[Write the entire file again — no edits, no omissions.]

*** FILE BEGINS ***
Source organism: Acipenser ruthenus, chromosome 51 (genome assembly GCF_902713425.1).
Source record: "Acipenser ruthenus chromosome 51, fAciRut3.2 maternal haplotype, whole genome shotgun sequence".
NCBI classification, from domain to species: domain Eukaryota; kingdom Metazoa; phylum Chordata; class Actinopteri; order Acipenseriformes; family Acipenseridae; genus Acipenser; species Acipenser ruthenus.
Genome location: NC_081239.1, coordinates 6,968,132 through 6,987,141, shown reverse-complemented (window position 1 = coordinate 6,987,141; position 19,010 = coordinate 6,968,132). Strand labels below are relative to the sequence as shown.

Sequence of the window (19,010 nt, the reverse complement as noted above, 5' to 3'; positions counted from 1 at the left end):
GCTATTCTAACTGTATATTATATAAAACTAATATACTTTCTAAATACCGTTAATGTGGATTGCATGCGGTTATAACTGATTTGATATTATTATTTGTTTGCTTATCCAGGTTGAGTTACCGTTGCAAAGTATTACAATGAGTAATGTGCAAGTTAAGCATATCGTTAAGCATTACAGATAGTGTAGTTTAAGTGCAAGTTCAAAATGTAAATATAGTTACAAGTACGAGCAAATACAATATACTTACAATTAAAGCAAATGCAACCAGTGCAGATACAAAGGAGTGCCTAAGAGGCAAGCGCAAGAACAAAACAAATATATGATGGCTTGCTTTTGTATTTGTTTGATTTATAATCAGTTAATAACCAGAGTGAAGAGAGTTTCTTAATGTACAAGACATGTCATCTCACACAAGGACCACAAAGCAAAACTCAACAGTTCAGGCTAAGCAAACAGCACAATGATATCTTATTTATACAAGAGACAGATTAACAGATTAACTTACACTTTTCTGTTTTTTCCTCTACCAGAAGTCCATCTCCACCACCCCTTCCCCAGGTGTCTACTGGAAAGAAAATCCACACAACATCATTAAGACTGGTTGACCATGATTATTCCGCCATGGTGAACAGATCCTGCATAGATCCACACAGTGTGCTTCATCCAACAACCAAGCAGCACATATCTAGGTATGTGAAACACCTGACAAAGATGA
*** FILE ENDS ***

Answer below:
Source organism: Acipenser ruthenus, chromosome 51 (genome assembly GCF_902713425.1).
Source record: "Acipenser ruthenus chromosome 51, fAciRut3.2 maternal haplotype, whole genome shotgun sequence".
NCBI classification, from domain to species: domain Eukaryota; kingdom Metazoa; phylum Chordata; class Actinopteri; order Acipenseriformes; family Acipenseridae; genus Acipenser; species Acipenser ruthenus.
Genome location: NC_081239.1, coordinates 6,968,132 through 6,987,141, shown reverse-complemented (window position 1 = coordinate 6,987,141; position 19,010 = coordinate 6,968,132). Strand labels below are relative to the sequence as shown.

Sequence of the window (19,010 nt, the reverse complement as noted above, 5' to 3'; positions counted from 1 at the left end):
GCTATTCTAACTGTATATTATATAAAACTAATATACTTTCTAAATACCGTTAATGTGGATTGCATGCGGTTATAACTGATTTGATATTATTATTTGTTTGCTTATCCAGGTTGAGTTACCGTTGCAAAGTATTACAATGAGTAATGTGCAAGTTAAGCATATCGTTAAGCATTACAGATAGTGTAGTTTAAGTGCAAGTTCAAAATGTAAATATAGTTACAAGTACGAGCAAATACAATATACTTACAATTAAAGCAAATGCAACCAGTGCAGATACAAAGGAGTGCCTAAGAGGCAAGCGCAAGAACAAAACAAATATATGATGGCTTGCTTTTGTATTTGTTTGATTTATAATCAGTTAATAACCAGAGTGAAGAGAGTTTCTTAATGTACAAGACATGTCATCTCACACAAGGACCACAAAGCAAAACTCAACAGTTCAGGCTAAGCAAACAGCACAATGATATCTTATTTATACAAGAGACAGATTAACAGATTAACTTACACTTTTCTGTTTTTTCCTCTACCAGAAGTCCATCTCCACCACCCCTTCCCCAGGTGTCTACTGGAAAGAAAATCCACACAACATCATTAAGACTGGTTGACCATGATTATTCCGCCATGGTGAACAGATCCTGCATAGATCCACACAGTGTGCTTCATCCAACAACCAAGCAGCACATATCTAGGTATGTGAAACACCTGACAAAGATGA